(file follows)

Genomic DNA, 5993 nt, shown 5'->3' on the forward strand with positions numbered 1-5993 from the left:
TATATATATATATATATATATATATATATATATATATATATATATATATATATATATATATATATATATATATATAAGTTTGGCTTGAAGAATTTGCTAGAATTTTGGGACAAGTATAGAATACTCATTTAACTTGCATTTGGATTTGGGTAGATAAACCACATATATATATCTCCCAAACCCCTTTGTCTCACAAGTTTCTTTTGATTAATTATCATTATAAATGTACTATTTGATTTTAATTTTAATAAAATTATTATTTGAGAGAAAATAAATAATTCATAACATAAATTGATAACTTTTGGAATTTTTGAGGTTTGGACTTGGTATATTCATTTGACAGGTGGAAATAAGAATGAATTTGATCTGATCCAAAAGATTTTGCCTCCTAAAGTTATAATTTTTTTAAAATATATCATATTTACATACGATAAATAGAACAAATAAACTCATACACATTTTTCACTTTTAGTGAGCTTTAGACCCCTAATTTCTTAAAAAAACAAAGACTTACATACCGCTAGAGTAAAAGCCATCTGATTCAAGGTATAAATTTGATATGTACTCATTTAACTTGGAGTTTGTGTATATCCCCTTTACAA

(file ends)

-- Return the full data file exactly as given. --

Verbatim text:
Genomic DNA, 5993 nt, shown 5'->3' on the forward strand with positions numbered 1-5993 from the left:
TATATATATATATATATATATATATATATATATATATATATATATATATATATATATATATATATATATATATATAAGTTTGGCTTGAAGAATTTGCTAGAATTTTGGGACAAGTATAGAATACTCATTTAACTTGCATTTGGATTTGGGTAGATAAACCACATATATATATCTCCCAAACCCCTTTGTCTCACAAGTTTCTTTTGATTAATTATCATTATAAATGTACTATTTGATTTTAATTTTAATAAAATTATTATTTGAGAGAAAATAAATAATTCATAACATAAATTGATAACTTTTGGAATTTTTGAGGTTTGGACTTGGTATATTCATTTGACAGGTGGAAATAAGAATGAATTTGATCTGATCCAAAAGATTTTGCCTCCTAAAGTTATAATTTTTTTAAAATATATCATATTTACATACGATAAATAGAACAAATAAACTCATACACATTTTTCACTTTTAGTGAGCTTTAGACCCCTAATTTCTTAAAAAAACAAAGACTTACATACCGCTAGAGTAAAAGCCATCTGATTCAAGGTATAAATTTGATATGTACTCATTTAACTTGGAGTTTGTGTATATCCCCTTTACAA